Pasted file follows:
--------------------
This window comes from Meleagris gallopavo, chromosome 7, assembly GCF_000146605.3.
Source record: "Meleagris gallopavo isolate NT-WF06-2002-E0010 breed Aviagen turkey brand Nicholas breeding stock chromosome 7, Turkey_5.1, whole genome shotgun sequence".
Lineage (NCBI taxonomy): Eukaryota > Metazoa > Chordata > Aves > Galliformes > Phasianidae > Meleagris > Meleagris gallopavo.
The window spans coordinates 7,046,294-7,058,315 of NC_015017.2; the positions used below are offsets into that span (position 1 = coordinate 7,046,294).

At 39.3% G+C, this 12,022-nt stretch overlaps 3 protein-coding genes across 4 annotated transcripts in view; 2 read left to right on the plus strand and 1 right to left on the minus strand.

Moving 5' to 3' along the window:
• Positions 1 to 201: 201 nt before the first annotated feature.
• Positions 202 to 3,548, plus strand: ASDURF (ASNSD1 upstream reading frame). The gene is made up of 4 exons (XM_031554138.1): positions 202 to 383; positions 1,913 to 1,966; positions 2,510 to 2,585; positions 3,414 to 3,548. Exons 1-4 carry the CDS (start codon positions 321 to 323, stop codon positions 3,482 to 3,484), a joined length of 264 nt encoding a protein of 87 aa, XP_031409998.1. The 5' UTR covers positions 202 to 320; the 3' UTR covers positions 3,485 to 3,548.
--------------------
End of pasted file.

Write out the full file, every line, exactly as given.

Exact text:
This window comes from Meleagris gallopavo, chromosome 7, assembly GCF_000146605.3.
Source record: "Meleagris gallopavo isolate NT-WF06-2002-E0010 breed Aviagen turkey brand Nicholas breeding stock chromosome 7, Turkey_5.1, whole genome shotgun sequence".
Lineage (NCBI taxonomy): Eukaryota > Metazoa > Chordata > Aves > Galliformes > Phasianidae > Meleagris > Meleagris gallopavo.
The window spans coordinates 7,046,294-7,058,315 of NC_015017.2; the positions used below are offsets into that span (position 1 = coordinate 7,046,294).

At 39.3% G+C, this 12,022-nt stretch overlaps 3 protein-coding genes across 4 annotated transcripts in view; 2 read left to right on the plus strand and 1 right to left on the minus strand.

Moving 5' to 3' along the window:
• Positions 1 to 201: 201 nt before the first annotated feature.
• Positions 202 to 3,548, plus strand: ASDURF (ASNSD1 upstream reading frame). The gene is made up of 4 exons (XM_031554138.1): positions 202 to 383; positions 1,913 to 1,966; positions 2,510 to 2,585; positions 3,414 to 3,548. Exons 1-4 carry the CDS (start codon positions 321 to 323, stop codon positions 3,482 to 3,484), a joined length of 264 nt encoding a protein of 87 aa, XP_031409998.1. The 5' UTR covers positions 202 to 320; the 3' UTR covers positions 3,485 to 3,548.